What's all the hubbub over Travis d'Arnaud anyway? Let's find out.
Though the Dickey trade has yet to be finalized, it's certainly fair to begin brushing up on some of the principals of the deal. Simply put, the 23-year old catcher is widely considered the top catching prospect in baseball and one of the top ten prospects in all of the the minor leagues. He was no doubt the crown jewel of the Blue Jays farm system and now -- alongside Zack Wheeler -- almost certainly represents the cream of the crop among Mets minor leaguers.
In terms of who is the no. one prospect in the system, that's tough to say. It's pretty much splitting hairs at this point, depending on personal preference -- which is why I added a poll below.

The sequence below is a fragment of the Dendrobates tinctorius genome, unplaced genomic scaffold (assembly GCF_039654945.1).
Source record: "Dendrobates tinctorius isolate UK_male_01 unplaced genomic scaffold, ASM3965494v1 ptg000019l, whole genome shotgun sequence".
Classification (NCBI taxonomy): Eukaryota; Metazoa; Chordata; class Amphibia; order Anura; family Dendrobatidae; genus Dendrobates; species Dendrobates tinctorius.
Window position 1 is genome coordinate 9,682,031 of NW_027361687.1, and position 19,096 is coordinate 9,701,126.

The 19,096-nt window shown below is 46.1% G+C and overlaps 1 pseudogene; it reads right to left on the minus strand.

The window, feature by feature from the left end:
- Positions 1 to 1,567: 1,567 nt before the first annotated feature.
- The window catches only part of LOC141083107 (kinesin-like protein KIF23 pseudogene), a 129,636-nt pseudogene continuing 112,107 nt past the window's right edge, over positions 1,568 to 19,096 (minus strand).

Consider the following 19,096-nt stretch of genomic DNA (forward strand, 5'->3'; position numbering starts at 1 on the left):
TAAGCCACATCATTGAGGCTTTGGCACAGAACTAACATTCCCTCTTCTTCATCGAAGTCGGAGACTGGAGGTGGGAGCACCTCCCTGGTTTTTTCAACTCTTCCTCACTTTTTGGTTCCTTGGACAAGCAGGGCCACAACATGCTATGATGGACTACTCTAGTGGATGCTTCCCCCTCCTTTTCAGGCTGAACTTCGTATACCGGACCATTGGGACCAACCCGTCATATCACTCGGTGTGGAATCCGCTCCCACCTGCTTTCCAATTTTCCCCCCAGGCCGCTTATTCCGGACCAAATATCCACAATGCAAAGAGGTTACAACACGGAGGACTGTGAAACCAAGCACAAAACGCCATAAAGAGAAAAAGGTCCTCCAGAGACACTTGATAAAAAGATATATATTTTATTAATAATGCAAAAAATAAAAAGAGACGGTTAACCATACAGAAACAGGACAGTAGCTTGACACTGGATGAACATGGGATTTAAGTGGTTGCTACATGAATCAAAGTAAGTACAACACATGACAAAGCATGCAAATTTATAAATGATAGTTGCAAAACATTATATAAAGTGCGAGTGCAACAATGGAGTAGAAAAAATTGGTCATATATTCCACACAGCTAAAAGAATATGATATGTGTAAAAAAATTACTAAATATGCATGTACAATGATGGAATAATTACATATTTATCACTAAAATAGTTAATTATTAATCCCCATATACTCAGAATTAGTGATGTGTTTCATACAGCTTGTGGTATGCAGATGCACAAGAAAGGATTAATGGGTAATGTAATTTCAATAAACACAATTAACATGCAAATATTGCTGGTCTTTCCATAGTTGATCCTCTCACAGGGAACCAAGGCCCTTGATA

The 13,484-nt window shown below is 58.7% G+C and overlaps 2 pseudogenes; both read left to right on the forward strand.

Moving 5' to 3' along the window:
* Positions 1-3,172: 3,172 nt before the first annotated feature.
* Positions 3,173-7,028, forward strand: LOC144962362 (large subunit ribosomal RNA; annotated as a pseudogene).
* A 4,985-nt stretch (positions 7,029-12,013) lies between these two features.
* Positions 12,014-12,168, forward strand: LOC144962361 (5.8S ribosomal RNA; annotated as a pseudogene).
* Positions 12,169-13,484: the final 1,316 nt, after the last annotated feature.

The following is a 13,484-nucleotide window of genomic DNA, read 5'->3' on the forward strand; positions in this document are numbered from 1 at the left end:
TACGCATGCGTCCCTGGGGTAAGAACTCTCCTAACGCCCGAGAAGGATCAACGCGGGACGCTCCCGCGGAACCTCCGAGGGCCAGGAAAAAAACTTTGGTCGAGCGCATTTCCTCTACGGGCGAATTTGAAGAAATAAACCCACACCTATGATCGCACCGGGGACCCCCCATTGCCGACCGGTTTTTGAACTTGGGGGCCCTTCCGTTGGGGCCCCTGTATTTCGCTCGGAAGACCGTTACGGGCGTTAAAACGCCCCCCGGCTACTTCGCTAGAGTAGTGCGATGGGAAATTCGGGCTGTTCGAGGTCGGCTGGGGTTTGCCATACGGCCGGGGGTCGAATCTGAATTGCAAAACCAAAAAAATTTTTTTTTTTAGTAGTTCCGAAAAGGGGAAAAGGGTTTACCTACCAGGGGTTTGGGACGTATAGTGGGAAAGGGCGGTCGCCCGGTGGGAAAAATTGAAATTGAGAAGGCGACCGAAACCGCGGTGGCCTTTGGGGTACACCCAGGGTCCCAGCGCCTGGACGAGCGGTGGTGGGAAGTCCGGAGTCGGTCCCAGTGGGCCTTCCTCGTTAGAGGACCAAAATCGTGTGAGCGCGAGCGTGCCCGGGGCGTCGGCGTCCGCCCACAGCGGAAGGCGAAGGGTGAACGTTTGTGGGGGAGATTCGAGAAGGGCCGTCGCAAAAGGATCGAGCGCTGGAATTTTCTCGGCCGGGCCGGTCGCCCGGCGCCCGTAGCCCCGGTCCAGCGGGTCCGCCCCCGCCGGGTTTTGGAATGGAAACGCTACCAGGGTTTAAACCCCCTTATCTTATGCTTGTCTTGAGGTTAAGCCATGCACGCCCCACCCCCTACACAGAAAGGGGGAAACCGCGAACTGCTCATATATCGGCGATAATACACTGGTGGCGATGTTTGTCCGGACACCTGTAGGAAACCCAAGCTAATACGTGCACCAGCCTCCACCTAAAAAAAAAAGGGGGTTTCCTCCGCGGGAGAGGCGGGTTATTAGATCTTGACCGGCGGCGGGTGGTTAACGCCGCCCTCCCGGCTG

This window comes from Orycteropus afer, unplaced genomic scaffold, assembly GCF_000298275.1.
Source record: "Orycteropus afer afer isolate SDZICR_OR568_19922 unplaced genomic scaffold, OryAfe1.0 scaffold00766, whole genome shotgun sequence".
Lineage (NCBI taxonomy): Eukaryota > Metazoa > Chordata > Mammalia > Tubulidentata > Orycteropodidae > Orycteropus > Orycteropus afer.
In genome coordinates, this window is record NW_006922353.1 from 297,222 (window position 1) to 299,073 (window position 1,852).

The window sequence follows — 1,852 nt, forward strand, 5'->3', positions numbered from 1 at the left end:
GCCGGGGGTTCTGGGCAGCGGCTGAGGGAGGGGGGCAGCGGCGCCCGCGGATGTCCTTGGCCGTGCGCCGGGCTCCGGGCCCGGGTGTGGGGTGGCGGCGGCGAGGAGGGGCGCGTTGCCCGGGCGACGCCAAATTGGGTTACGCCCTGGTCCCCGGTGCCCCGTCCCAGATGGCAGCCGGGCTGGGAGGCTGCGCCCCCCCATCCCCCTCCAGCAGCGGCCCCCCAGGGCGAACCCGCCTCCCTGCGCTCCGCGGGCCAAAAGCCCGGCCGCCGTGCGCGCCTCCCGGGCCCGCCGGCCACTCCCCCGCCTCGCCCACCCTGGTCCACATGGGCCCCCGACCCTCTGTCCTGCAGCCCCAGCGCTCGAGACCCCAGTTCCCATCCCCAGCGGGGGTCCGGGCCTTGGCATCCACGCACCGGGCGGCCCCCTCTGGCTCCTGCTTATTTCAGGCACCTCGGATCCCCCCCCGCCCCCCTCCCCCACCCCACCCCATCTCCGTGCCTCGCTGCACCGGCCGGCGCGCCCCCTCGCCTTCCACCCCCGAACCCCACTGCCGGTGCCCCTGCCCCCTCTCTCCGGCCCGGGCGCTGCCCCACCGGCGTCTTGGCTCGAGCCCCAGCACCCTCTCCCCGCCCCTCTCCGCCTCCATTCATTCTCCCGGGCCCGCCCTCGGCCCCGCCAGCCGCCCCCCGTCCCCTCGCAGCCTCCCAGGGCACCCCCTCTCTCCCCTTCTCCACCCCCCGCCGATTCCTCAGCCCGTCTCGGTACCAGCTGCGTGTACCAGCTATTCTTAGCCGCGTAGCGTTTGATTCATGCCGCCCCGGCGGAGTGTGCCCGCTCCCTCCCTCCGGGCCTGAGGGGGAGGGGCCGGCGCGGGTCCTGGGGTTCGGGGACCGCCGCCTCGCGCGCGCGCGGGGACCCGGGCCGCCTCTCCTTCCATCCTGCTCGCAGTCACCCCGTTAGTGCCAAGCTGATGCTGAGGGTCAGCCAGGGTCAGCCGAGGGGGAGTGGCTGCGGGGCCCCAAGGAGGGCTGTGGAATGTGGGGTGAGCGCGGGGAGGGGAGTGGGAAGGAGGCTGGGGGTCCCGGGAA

Career Statistics, via Baseball-Reference.com (click image to embiggen):
Travis d'Arnaud (@Travisdarnaud) -- pronounced darno -- hails from Lakewood, California where he grew up a Dodgers fan. In fact, he fittingly idolized Mike Piazza -- which explains his position of choice. He is the younger brother of fellow minor leaguer Chase d'Arnaud, an infielder in the Pirates system.
After a stellar high school career that earned him three straight All-American honors, the younger d'Arnaud decided to follow in his brother's footsteps and committed to play for Pepperdine University. However, come June of 2007 the Phillies drafted the highly athletic prep product with the 37th overall selection, in the supplemental round of the June draft. Ultimately, the $832,500 signing bonus was too much to pass up and he joined the ranks of pro baseball.